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Protest threats cause Canadian GP to cancel opening day
Protester threats in Montreal have forced organizers of the Canadian Grand Prix to cancel the free opening day of the event.

Formula One fans were to have had access to Circuit Gilles-Villeneuve at the open house event Thursday. Instead the event was scrapped due to security concerns.

Francois Dumontier, president of the Canadian GP, said in a statement Sunday that organizers had no choice in the cancellation.

"Considering the various disruption threats made public recently, the free admission and the naturally openness character of the open house day, revealed some risks that we could not neglect," said Dumontier.

"Under these circumstances, cancelling the 'Open House' day was the only action we could take. Unfortunately, for the fans and our spectators, it was impossible to escape from such responsibility."

The student group CLASSE has suggested the race could be used as a platform for the demonstrations over tuition fees. On Saturday, group spokesman Gabriel Nadeau-Dubois said it would use the event as a forum to raise its grievances with the province, but wouldn't prevent people from going to the race.

Martine Desjardins, the head of a more moderate student association, said Sunday the threat to the Grand Prix was exaggerated.

"I don't think this was a real threat," Desjardins said, adding that the Quebec government has blown the issue out of proportion to "discredit the student movement."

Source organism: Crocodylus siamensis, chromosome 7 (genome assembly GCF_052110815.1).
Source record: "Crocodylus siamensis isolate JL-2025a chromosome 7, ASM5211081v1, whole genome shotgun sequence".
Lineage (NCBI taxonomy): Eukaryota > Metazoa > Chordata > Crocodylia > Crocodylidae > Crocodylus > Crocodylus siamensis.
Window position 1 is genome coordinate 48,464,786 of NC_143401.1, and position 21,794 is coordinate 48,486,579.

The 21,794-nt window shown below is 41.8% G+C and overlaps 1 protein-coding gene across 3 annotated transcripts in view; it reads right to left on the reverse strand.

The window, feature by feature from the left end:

An anti-capitalist group known as CLAC has also promised to hold disruptive demonstrations leading up to the race. The group handed out pamphlets at recent late-night marches encouraging participation.

Protests over university tuition increases and a new emergency law have caused major traffic headaches and hurt downtown businesses over the past several months. There has been a march every night in Montreal for the past 40 consecutive days.

The Grand Prix isn't the only event concerned about security issues.

The head of the city's Just for Laughs festival also announced he wanted to meet with student leaders early this week to avoid any problems.

Quebec Premier Jean Charest in turn has been critical of threats toward the race that generates an estimated $100 million in revenue for the city. More than 300,000 spectators are expected to attend the June 8-10 event.

An online activist group has also targeted the race.

Anonymous is being investigated by Montreal police for an email threat sent to more than 100 people with tickets to the June 10 race. The group also hacked into a website selling tickets with personal information on buyers, including names, phone numbers, email address and ticket details. tsn.ca

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